"It's nice. I want to come back and pitch in the city. I love the city and playing there. Always the Nationals are my first option and it's something I want to do a long time." -- Livan Hernandez, on his return to D.C., Aug. 26, 2009.

THE RESULT: Livan Hernandez returned to the Washington Nationals rotation, and did to the Chicago Cubs what he had done so many times against the Nats while he was gone. But the bullpen ruined the feel-good story, giving up seven runs in the seventh and eighth innings, as the Cubbies took a 9-4 win before 36,562 at Wrigley Field.

Hernandez was vintage, throwing 116 pitches through six innings, and allowing just two earned runs on five hits and two walks. He even struck out six for good measure.

The only runs he allowed were on a Milton Bradley two-run shot in the third inning.

Hernandez (7-8, 5.36) was released by the Mets last week following three shaky starts in which he yielded 26 hits and 18 earned runs in 14.1 innings. He was signed by the Nationals as a free agent after their 15-6 victory Tuesday night.

"Livan did a real good job. It was kind of vintage Livan, mixing his pitches up. You know we use that phrase a lot 'changing speeds,' but he really does," interim manager Jim Riggleman said.

"He's a complete guy out there. He can handle the bat and I'm glad we got him."

Unfortunately, Jason Bergmann, Ron Villone and Jorge Sosa could not keep a tied game tied in the late-going.

With the score tied at two in the seventh inning, reliever Jason Bergmann (L, 2-3, 5.60) gave up singles to Koyie Hill and Ryan Theriot. With runners at the corners, Bradley hit a slow roller to third baseman Ryan Zimmerman, whose throw home was high and late, giving the Cubs the lead.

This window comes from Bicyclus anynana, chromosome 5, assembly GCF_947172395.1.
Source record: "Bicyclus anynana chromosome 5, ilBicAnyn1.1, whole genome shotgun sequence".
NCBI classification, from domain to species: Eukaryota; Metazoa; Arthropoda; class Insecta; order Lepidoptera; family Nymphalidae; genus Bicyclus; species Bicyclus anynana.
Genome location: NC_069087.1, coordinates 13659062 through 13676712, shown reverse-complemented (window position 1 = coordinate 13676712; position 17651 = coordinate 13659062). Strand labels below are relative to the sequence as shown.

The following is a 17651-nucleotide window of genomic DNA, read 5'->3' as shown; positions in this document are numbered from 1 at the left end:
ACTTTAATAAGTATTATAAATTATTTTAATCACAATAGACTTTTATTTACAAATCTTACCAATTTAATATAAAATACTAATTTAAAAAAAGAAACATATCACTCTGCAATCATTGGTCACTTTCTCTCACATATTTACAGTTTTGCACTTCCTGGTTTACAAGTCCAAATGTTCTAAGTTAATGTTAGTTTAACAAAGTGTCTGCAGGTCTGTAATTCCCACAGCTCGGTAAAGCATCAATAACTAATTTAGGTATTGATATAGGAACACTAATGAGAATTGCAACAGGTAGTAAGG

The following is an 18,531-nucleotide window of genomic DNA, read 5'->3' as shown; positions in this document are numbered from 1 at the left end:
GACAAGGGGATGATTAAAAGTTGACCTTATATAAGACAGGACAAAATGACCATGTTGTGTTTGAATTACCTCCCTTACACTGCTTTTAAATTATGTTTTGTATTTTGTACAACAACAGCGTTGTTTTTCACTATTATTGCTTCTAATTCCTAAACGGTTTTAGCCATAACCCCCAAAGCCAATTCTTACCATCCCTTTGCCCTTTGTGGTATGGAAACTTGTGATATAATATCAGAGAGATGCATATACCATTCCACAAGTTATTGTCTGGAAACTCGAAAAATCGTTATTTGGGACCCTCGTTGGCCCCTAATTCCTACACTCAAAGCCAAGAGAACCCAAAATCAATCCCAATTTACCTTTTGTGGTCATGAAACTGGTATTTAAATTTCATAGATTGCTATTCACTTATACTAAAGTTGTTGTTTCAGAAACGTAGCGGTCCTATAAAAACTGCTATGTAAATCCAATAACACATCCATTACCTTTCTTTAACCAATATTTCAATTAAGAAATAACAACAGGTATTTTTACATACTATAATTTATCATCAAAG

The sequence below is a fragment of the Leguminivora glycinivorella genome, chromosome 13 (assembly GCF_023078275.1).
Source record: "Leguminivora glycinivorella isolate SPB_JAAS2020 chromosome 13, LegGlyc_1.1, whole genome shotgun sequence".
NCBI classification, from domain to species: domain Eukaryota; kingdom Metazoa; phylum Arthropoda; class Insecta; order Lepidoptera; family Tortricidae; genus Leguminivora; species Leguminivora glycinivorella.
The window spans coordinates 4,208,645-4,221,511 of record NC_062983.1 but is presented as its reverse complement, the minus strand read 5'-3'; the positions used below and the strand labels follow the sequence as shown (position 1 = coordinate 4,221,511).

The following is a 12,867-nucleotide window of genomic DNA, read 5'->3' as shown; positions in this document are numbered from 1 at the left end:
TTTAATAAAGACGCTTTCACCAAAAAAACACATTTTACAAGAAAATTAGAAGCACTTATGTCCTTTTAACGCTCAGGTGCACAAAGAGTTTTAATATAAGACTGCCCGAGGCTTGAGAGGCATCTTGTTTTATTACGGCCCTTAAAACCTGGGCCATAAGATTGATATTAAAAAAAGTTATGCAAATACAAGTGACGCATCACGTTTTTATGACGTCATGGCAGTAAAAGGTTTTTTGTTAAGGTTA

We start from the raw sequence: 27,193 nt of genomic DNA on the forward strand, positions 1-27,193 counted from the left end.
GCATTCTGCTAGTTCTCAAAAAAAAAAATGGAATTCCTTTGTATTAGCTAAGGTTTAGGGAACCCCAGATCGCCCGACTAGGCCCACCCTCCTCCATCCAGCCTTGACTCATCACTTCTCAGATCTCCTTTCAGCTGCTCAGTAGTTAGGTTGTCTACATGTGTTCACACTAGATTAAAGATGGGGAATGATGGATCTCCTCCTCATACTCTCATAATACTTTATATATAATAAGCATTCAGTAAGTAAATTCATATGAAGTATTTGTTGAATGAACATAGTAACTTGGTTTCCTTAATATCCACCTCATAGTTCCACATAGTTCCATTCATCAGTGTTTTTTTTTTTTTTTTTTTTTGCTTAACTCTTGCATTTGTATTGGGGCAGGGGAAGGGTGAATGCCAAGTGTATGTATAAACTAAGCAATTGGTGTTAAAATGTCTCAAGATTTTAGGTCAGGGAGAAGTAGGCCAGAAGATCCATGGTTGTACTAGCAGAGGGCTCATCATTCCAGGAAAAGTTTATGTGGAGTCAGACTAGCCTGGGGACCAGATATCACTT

Then the real fireworks started.

Villone was brought in to face left-handed batter Kosuke Fukudome and did not do his job, as Fukudome singled up the middle on a broken bat.

Sosa was then called upon to shut things down. He only managed to record one out though among the seven hitters he faced, as he started with a strikeout of Alfonso Soriano. He would not get anyone else out though, as he gave up five hits, two walks and two wild pitches, leading to five earned runs...and the ballgame.

Washington did not muster much of an attack either against a quartet of Cubs hurlers. Seven hits and five walks were only turned into four runs, two of which were scored with two outs in the ninth inning.

Willie Harris, subbing for the ill Nyjer Morgan in center, had two hits, along with Ryan Zimmerman. Adam Dunn went 0-for-5 with two Ks and five left on base.

THE TAKEAWAY: Welcome back Livan. Your numbers and fastball velocity (only around 82-83 MPH all night) tell us one thing: You're near the end of a pretty remarkable career.

But your effort and your words last night tell us something different: You care. A lot.

In this day and age, it's common for athletes to be known as mercenaries, especially in baseball. Hernandez has bounced around quite a bit since he left D.C., with stops in Arizona, Minnesota, Colorado and New York Mets. So he didn't have to say the things he did about the Nationals organization, especially considering he knows how unlikely it is that he'll return next year.

They were classy words spoken by a classy guy, and his results the rest of the way re immaterial. If he can show one of these young arms the right way to conduct your business as a big league pitcher while he's here, he's done his job.

THE GOOD: Livan! 6 IP, 116 pitches, 71 for strikes. Two earned on five hits and two walks with six strikeouts.

THE BAD: Adam Dunn. 0-for-4, two Ks, five left on base.

THE UGLY: Jorge Sosa. Riggs had no one else warming up, so Sosa knew he had a job to do. And he failed, miserably. One-third of a inning, five earned on four hits, two walks and two wild pitches. Yuck.

NEXT GAME: Matinee from Wrigley, as the creator envisioned it. 2:20 pm ET start time. J.D. Martin (2-3, 4.76) faces Randy Wells (9-6, 2.84). Take a late lunch and enjoy baseball in the sunshine amidst the ivy.